Of all the Steelhead fishing tips, remember that cover is the crucial element in locating a good fish. In addition to good cover, drop-offs present a great opportunity to land a large fish.
The best time for winter Steelhead fishing is after the fish have begun their migration inland. The fish will usually hang out from the middle of November all the way until the spring. This is a long time for the fish to basically spawn and eat sporadically. The winter Steelhead are usually bigger than at other times of the year since the fish is preparing not just for the spawn but also the colder upcoming temperatures. The excess weight helps keep their bodies warm. Winter fish will also strike better since compared to the summer fish.
Moving through the freshwater for Steelhead is very different compared to salmon. Salmon typically wait for the water levels in the streams and rivers to rise to a certain level before attempting to migrate. However, as long as the temperatures and oxygen levels are appropriate, Steelhead will start moving upstream. Steelhead will even move through the high waters that are full of mud after a big rain. In contrast, salmon like to hang out near the banks and give the water a chance to recede a little bit, thereby clearing up. Steelhead fishing in the rivers is usually done with one of two tactics determined by the season. In the fall and into the winter, the waters are usually very muddy and higher than normal. These conditions make it easier to get in to good cover spots without scaring off the fish. In the summer time the water levels are typically lower and clearer. During this time of year it is best to go to the water just before dawn or dusk. If the sun is high and bright drift-fishing is the best tactic.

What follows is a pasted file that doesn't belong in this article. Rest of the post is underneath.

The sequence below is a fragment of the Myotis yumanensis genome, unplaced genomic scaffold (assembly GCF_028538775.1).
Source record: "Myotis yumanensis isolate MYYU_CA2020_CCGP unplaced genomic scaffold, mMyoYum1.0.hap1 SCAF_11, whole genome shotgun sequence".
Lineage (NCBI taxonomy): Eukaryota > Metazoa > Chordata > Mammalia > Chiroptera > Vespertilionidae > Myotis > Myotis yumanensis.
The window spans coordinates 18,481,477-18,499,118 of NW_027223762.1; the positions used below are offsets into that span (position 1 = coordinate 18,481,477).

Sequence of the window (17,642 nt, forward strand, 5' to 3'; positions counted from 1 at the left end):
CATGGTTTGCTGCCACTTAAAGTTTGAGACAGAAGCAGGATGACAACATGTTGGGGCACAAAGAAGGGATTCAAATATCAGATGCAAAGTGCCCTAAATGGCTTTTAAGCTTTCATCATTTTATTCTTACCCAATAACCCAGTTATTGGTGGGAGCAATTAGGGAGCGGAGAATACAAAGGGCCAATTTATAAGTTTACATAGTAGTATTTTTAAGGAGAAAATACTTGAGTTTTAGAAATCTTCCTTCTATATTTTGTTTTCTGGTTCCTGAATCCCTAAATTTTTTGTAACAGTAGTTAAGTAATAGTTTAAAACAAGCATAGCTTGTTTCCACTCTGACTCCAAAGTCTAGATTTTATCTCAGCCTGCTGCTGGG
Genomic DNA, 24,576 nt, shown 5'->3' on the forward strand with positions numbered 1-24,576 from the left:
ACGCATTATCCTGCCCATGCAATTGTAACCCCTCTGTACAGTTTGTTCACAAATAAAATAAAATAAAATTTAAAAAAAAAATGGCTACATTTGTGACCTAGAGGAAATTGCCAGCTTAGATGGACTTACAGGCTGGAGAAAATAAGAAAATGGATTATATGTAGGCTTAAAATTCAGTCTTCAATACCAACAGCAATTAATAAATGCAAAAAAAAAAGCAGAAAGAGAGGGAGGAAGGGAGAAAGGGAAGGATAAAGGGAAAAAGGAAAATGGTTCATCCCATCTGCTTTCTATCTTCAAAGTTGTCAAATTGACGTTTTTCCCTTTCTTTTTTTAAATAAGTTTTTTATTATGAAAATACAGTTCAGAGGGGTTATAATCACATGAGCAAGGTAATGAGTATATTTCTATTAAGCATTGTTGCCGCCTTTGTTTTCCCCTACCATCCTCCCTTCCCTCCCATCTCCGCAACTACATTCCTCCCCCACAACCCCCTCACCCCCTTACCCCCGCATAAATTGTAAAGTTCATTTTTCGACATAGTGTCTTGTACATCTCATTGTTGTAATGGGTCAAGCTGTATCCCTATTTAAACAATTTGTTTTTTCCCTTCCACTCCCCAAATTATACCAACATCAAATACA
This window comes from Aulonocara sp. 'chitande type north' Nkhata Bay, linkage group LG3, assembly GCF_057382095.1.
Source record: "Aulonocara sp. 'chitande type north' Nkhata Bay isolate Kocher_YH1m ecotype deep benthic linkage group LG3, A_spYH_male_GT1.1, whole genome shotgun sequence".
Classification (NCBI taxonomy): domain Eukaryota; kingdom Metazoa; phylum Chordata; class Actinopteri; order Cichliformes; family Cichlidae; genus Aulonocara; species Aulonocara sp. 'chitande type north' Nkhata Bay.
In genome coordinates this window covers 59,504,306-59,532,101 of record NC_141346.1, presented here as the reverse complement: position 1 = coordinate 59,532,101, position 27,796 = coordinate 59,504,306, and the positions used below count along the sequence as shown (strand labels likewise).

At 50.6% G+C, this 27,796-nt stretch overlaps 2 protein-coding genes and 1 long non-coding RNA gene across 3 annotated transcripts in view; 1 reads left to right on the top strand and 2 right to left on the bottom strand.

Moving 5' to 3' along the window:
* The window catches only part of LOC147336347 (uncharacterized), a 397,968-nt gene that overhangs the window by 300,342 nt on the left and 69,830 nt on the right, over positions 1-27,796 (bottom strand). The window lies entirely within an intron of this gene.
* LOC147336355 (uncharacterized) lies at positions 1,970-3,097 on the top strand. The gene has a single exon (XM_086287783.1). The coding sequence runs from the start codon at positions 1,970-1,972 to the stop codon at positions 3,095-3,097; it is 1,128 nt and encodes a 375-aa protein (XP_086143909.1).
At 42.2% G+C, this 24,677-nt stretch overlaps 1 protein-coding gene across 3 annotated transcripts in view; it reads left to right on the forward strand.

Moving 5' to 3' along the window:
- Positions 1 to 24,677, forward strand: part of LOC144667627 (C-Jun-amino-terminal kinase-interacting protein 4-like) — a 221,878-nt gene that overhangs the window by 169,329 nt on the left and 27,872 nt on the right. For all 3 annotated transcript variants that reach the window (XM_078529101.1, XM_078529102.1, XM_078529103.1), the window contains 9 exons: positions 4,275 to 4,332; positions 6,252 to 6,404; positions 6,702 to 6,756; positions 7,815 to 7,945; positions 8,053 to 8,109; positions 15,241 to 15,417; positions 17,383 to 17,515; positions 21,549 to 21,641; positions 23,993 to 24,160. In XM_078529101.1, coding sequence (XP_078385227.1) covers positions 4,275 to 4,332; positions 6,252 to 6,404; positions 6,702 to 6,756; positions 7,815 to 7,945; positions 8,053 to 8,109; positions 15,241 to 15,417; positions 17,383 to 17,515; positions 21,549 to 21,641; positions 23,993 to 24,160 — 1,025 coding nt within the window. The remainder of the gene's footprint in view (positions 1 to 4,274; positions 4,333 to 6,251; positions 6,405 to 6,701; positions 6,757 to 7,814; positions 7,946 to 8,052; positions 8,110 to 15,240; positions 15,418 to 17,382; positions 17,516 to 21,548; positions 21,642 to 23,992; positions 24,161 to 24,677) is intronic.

Since there numerous items in a river to eat, it takes quite a bit of Steelhead fishing gear to land a worthy trophy. Corkies, earthworms, sand shrimp, eggs, spinners, spoons and flies are just some of the most popular lures and baits used for Steelhead. However, being familiar with what other anglers are using during the height of the migration will help you land more fish. By changing your tactics and trying something that is not being used a lot will usually get a good strike. The Steelhead that come into the rivers for the winter as an adult will normally stay for 1 month or 2 before returning to sea. Some of the early fish have actually stayed for as long as six months before they finished their spawn and went back to the salty waters.
The Steelhead that arrive to the rivers in the summer are actually sexually immature. They will remain in the river over a course of months before they actually spawn. The average time span is normally around 6 months. Ecologists and anglers have studied Steelhead fishing enough to understand the territorial tendencies of the fish. Although the fish will indeed strike at whatever prey occurs naturally in the river, the Steelhead is not attempting to eat. The fish is actually trying to keep its area clean of any unwanted items. The fish will hold the item in their mouth and spit it out once they have drifted downstream of their primary holding area. This is one primary reason that anglers typically use mainline in Steelhead fishing that is easily visible when drift fishing. If the line suddenly stops, it is most likely a strike and it is time to set the hook!
Good Luck Steelhead Fishing this year!